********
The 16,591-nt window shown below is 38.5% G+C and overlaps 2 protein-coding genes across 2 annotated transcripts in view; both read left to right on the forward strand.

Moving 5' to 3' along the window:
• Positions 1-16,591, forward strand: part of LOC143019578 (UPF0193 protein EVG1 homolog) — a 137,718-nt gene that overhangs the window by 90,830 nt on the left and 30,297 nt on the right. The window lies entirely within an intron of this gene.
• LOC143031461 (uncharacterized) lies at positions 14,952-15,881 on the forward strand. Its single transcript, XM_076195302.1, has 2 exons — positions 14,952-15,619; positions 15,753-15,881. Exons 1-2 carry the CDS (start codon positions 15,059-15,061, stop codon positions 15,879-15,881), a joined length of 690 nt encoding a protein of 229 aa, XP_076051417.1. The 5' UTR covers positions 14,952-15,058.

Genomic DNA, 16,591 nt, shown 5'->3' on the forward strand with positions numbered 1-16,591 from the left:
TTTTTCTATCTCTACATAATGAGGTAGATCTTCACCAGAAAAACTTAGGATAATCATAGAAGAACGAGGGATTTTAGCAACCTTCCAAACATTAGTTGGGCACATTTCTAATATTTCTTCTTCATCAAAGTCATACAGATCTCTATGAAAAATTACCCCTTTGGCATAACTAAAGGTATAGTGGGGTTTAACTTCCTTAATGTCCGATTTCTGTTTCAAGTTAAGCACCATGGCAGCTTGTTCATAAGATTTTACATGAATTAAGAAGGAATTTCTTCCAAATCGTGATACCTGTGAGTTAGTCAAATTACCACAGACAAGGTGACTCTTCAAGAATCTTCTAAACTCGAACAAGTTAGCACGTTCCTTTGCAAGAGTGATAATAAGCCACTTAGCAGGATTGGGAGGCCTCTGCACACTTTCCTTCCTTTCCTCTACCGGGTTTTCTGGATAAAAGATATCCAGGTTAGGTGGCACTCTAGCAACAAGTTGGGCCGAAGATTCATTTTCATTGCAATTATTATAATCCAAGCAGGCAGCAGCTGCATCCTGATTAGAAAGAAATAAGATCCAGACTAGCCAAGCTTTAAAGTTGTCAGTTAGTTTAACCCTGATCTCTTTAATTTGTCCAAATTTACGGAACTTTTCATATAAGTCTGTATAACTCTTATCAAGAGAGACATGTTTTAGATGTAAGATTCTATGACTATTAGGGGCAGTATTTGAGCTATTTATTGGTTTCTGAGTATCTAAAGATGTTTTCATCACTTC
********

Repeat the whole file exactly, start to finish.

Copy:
The 16,591-nt window shown below is 38.5% G+C and overlaps 2 protein-coding genes across 2 annotated transcripts in view; both read left to right on the forward strand.

Moving 5' to 3' along the window:
• Positions 1-16,591, forward strand: part of LOC143019578 (UPF0193 protein EVG1 homolog) — a 137,718-nt gene that overhangs the window by 90,830 nt on the left and 30,297 nt on the right. The window lies entirely within an intron of this gene.
• LOC143031461 (uncharacterized) lies at positions 14,952-15,881 on the forward strand. Its single transcript, XM_076195302.1, has 2 exons — positions 14,952-15,619; positions 15,753-15,881. Exons 1-2 carry the CDS (start codon positions 15,059-15,061, stop codon positions 15,879-15,881), a joined length of 690 nt encoding a protein of 229 aa, XP_076051417.1. The 5' UTR covers positions 14,952-15,058.

Genomic DNA, 16,591 nt, shown 5'->3' on the forward strand with positions numbered 1-16,591 from the left:
TTTTTCTATCTCTACATAATGAGGTAGATCTTCACCAGAAAAACTTAGGATAATCATAGAAGAACGAGGGATTTTAGCAACCTTCCAAACATTAGTTGGGCACATTTCTAATATTTCTTCTTCATCAAAGTCATACAGATCTCTATGAAAAATTACCCCTTTGGCATAACTAAAGGTATAGTGGGGTTTAACTTCCTTAATGTCCGATTTCTGTTTCAAGTTAAGCACCATGGCAGCTTGTTCATAAGATTTTACATGAATTAAGAAGGAATTTCTTCCAAATCGTGATACCTGTGAGTTAGTCAAATTACCACAGACAAGGTGACTCTTCAAGAATCTTCTAAACTCGAACAAGTTAGCACGTTCCTTTGCAAGAGTGATAATAAGCCACTTAGCAGGATTGGGAGGCCTCTGCACACTTTCCTTCCTTTCCTCTACCGGGTTTTCTGGATAAAAGATATCCAGGTTAGGTGGCACTCTAGCAACAAGTTGGGCCGAAGATTCATTTTCATTGCAATTATTATAATCCAAGCAGGCAGCAGCTGCATCCTGATTAGAAAGAAATAAGATCCAGACTAGCCAAGCTTTAAAGTTGTCAGTTAGTTTAACCCTGATCTCTTTAATTTGTCCAAATTTACGGAACTTTTCATATAAGTCTGTATAACTCTTATCAAGAGAGACATGTTTTAGATGTAAGATTCTATGACTATTAGGGGCAGTATTTGAGCTATTTATTGGTTTCTGAGTATCTAAAGATGTTTTCATCACTTC